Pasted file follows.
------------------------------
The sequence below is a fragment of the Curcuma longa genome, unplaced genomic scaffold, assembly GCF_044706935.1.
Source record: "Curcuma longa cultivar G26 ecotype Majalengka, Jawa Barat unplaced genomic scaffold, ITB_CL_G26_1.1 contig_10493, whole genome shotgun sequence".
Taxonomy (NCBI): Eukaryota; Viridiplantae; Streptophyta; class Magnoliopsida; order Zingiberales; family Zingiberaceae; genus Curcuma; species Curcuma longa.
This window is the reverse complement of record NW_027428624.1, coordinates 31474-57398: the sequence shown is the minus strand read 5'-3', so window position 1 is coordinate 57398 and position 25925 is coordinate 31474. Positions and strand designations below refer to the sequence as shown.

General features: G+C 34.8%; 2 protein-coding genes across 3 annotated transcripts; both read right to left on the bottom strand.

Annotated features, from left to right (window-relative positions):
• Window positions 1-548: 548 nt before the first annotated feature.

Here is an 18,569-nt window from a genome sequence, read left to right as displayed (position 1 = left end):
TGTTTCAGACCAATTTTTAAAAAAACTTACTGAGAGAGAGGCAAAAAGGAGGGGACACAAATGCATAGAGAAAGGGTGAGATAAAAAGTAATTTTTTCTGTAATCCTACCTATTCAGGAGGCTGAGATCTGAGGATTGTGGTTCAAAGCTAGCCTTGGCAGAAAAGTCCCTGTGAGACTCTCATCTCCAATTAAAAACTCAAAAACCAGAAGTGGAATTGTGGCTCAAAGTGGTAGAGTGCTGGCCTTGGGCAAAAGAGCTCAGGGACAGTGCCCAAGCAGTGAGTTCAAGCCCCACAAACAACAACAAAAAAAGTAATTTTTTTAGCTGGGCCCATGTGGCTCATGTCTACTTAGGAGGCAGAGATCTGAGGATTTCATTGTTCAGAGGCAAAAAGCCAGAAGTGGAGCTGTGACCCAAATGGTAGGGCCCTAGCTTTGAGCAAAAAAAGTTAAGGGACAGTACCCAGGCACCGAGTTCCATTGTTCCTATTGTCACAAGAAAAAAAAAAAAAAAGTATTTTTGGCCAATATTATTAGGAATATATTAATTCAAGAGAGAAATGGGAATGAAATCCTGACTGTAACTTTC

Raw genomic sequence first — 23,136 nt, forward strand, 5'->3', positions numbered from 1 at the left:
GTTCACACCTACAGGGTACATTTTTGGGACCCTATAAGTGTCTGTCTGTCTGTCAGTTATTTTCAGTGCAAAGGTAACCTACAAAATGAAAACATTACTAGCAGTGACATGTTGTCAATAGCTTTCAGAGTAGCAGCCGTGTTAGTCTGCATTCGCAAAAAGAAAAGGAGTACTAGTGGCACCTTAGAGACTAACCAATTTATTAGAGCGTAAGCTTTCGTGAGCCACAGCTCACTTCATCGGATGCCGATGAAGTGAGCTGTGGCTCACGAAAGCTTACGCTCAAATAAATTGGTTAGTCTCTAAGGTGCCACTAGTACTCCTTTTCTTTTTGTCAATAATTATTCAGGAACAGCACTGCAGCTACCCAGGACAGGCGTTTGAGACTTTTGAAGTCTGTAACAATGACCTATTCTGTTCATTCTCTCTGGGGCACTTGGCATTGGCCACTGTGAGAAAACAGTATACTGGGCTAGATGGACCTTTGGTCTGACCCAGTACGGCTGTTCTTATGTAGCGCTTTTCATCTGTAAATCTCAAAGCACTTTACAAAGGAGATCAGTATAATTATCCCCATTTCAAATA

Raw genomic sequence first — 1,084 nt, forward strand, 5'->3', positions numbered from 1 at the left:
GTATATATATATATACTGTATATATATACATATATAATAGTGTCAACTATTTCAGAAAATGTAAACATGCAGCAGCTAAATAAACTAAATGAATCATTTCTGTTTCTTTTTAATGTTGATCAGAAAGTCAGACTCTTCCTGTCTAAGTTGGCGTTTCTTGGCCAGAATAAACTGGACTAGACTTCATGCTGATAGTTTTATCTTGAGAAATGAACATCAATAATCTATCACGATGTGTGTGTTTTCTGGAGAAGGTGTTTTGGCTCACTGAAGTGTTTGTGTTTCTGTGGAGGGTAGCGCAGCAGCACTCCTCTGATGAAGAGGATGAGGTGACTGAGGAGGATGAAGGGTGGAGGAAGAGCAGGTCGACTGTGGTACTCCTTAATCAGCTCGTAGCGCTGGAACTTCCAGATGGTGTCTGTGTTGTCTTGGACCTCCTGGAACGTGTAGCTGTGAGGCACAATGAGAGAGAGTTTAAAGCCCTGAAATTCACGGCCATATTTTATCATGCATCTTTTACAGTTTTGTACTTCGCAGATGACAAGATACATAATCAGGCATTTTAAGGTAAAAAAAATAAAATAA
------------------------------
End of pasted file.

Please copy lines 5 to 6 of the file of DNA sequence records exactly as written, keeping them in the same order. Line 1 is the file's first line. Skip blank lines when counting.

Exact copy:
General features: G+C 34.8%; 2 protein-coding genes across 3 annotated transcripts; both read right to left on the bottom strand.

Annotated features, from left to right (window-relative positions):